Calf Implant Incision Closure 2 Dr Barry Eppley IndianapolisOnce positioned into the pocket, the implant should like well below the fascial incision line. In closing the incision, the underlying fascia should not be attempted to be closed. (which often is impossible anyway) Closing the gastrocnemius fascia makes the calf area very tight and increases after surgery pain. A flap of fat should be used to cover the fascial opening. The skin is then closed in two layers with dissolvable sutures. The incision is covered by tapes and the calfs ace wrapped.

While calf implants are more invasive and involve a longer recovery than fat injections, well placed subfascial implants provide a permanent method of calf augmentation. The subfascial placement of the implants will require several weeks of recovery until one can resume full physical activities.

Dr. Barry Eppley

Indianapolis, Indiana

Technical Strategies – Intraoperative Shaping of Calf Implants

Sunday, December 27th, 2015

 

The use of calf implants to achieve improved fullness of the lower legs is the most reliable body contouring procedure of the lower legs. Calf augmentation is done for men that want to improve the overall size of their calf muscles. Women are often trying to put their calfs in better aesthetic balance to their thighs. The most common reconstructive use of calf implants is in the congenital club foot deformity to improve calf symmetry (unilateral) or have some semblence of calf muscle mass. (bilateral)

indianapolis calf implants dr barry eppleyCalf implants are made of a pliable and shapeable solid silicone material that feels a lot like muscle tissue. The implants come in three standard sizes which is defined by their length and volume of augmentation. (Implantech calf implants – 15 cms/75cc, 20cms/135cc and 24cm/185cc) The selection of calf implant size is affected by both of these considerations but one of the most important is the length of the patient’s gastrocnemius muscle.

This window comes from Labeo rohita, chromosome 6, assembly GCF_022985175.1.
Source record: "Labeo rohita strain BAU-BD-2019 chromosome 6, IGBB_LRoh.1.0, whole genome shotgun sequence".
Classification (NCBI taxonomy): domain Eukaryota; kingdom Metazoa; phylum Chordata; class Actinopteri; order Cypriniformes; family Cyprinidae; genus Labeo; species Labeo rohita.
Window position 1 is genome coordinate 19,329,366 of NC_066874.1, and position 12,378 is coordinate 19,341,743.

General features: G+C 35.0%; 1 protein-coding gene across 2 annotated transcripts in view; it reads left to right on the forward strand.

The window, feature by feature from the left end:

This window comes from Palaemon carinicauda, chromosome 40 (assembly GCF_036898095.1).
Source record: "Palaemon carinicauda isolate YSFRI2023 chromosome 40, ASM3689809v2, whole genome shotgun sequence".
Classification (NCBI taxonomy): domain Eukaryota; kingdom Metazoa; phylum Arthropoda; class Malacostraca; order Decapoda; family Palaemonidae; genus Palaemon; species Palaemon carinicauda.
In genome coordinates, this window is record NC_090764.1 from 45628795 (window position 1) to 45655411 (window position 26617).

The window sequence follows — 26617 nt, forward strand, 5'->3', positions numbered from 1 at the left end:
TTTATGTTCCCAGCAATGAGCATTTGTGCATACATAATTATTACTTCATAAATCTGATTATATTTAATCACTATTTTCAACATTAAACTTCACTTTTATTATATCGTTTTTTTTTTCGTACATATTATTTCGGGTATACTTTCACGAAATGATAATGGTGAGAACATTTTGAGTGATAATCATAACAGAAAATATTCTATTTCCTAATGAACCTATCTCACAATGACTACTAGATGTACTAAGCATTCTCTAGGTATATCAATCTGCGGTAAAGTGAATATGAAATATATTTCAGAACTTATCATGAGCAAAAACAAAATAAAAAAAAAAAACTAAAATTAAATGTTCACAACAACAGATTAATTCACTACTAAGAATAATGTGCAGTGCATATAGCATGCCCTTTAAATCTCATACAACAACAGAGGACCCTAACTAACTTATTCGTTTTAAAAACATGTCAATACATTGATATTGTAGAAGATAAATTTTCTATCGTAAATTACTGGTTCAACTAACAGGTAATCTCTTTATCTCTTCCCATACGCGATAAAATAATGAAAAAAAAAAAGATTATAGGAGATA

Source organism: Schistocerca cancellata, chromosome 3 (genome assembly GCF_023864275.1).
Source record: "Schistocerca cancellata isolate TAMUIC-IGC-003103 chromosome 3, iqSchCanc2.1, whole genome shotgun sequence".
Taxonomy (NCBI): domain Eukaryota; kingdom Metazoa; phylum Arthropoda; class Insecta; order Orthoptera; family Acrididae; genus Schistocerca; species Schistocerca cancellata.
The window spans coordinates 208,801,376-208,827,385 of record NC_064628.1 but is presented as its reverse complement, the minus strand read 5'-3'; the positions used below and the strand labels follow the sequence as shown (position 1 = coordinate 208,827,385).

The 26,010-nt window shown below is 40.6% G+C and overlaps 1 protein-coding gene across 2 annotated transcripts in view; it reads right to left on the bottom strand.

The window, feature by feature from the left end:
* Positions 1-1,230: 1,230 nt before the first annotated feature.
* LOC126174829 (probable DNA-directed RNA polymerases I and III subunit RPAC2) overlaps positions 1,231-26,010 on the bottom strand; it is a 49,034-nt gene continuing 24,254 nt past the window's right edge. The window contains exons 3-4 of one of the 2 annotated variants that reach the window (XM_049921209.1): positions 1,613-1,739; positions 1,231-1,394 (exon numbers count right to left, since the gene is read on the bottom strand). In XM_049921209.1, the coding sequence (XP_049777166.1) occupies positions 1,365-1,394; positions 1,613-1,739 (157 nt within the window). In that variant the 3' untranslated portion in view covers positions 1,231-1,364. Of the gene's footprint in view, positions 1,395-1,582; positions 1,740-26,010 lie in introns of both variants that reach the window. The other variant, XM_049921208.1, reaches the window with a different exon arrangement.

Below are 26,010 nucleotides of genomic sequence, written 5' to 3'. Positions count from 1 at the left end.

lower leg musclesSince calf implants are placed in a subfascial location, they can not extend below the most inferior level of the gastrocnemius fascia where it meets with the soleus fascia/muscle and achilles tendon. The fascia overlying the junction of these two muscles and tendon is very tight and is easily disrupted. Trying to subfascially dissect and place calf implants that are too long will result in disruption of their fascial covering and a lower end of the implant that is in the subcutaneous location. This will result in a calf deformity and pain.

Intraoperative Calf Implant Sizing Dr Barry Eppley IndianapolisCalf Implant Size Adjustments Dr Barry Eppley IndianapolisWhen the size of the calf implant chosen is too long for the patient’s gastrocnemius muscle length, the implant can be intraoperatively trimmed. The silicone material can be easily and quickly reduced and shaped by scissors. Calf implants can be shorted and the lower end retapered. With the implant in the subfascial location, any small irregularities on the implant’s outer surface will not be seen.